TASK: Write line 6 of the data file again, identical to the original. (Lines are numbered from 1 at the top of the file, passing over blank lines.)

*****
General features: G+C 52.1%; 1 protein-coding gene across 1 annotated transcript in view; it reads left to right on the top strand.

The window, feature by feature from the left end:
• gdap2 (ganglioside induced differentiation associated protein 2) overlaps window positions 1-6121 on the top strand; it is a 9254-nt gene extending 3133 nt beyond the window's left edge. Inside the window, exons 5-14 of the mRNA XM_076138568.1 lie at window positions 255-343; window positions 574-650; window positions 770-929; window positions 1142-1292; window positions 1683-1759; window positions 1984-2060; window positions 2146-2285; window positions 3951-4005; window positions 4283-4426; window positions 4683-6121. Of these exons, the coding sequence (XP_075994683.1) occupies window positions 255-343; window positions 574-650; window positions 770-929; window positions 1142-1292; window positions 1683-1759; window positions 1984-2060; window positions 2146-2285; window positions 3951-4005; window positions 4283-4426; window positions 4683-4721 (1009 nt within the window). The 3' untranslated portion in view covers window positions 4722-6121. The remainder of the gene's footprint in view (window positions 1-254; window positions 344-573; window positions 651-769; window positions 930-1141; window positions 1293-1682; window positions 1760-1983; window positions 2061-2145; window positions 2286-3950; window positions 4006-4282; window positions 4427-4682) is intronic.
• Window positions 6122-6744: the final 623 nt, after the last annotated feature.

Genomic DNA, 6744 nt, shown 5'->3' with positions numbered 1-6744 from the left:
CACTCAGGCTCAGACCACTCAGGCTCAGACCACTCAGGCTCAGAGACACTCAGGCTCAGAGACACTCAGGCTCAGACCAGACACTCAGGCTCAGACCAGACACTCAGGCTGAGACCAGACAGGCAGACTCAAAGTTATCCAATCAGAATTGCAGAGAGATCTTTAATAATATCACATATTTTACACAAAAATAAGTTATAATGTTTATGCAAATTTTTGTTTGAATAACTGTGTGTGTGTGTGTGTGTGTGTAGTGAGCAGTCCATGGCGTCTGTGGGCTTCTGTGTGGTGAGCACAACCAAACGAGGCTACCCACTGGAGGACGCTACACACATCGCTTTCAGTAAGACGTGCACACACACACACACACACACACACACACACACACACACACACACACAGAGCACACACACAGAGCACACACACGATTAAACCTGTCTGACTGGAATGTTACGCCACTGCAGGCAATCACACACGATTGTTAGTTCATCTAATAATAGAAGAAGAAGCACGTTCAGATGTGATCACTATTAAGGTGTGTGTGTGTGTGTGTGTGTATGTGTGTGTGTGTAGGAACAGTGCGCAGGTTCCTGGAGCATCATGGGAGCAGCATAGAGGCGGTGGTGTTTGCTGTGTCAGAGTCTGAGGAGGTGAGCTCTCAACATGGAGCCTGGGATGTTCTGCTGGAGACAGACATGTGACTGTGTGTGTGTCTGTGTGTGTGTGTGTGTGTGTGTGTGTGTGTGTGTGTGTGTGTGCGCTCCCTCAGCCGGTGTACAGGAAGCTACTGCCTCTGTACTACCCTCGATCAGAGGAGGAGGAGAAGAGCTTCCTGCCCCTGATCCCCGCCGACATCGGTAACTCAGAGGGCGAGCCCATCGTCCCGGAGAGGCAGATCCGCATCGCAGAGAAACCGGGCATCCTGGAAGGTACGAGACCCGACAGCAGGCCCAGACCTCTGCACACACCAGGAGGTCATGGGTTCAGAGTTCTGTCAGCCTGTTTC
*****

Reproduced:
CACTCAGGCTCAGACCACTCAGGCTCAGACCACTCAGGCTCAGAGACACTCAGGCTCAGAGACACTCAGGCTCAGACCAGACACTCAGGCTCAGACCAGACACTCAGGCTGAGACCAGACAGGCAGACTCAAAGTTATCCAATCAGAATTGCAGAGAGATCTTTAATAATATCACATATTTTACACAAAAATAAGTTATAATGTTTATGCAAATTTTTGTTTGAATAACTGTGTGTGTGTGTGTGTGTGTGTAGTGAGCAGTCCATGGCGTCTGTGGGCTTCTGTGTGGTGAGCACAACCAAACGAGGCTACCCACTGGAGGACGCTACACACATCGCTTTCAGTAAGACGTGCACACACACACACACACACACACACACACACACACACACACACACACAGAGCACACACACAGAGCACACACACGATTAAACCTGTCTGACTGGAATGTTACGCCACTGCAGGCAATCACACACGATTGTTAGTTCATCTAATAATAGAAGAAGAAGCACGTTCAGATGTGATCACTATTAAGGTGTGTGTGTGTGTGTGTGTGTATGTGTGTGTGTGTAGGAACAGTGCGCAGGTTCCTGGAGCATCATGGGAGCAGCATAGAGGCGGTGGTGTTTGCTGTGTCAGAGTCTGAGGAGGTGAGCTCTCAACATGGAGCCTGGGATGTTCTGCTGGAGACAGACATGTGACTGTGTGTGTGTCTGTGTGTGTGTGTGTGTGTGTGTGTGTGTGTGTGTGTGTGTGTGCGCTCCCTCAGCCGGTGTACAGGAAGCTACTGCCTCTGTACTACCCTCGATCAGAGGAGGAGGAGAAGAGCTTCCTGCCCCTGATCCCCGCCGACATCGGTAACTCAGAGGGCGAGCCCATCGTCCCGGAGAGGCAGATCCGCATCGCAGAGAAACCGGGCATCCTGGAAGGTACGAGACCCGACAGCAGGCCCAGACCTCTGCACACACCAGGAGGTCATGGGTTCAGAGTTCTGTCAGCCTGTTTC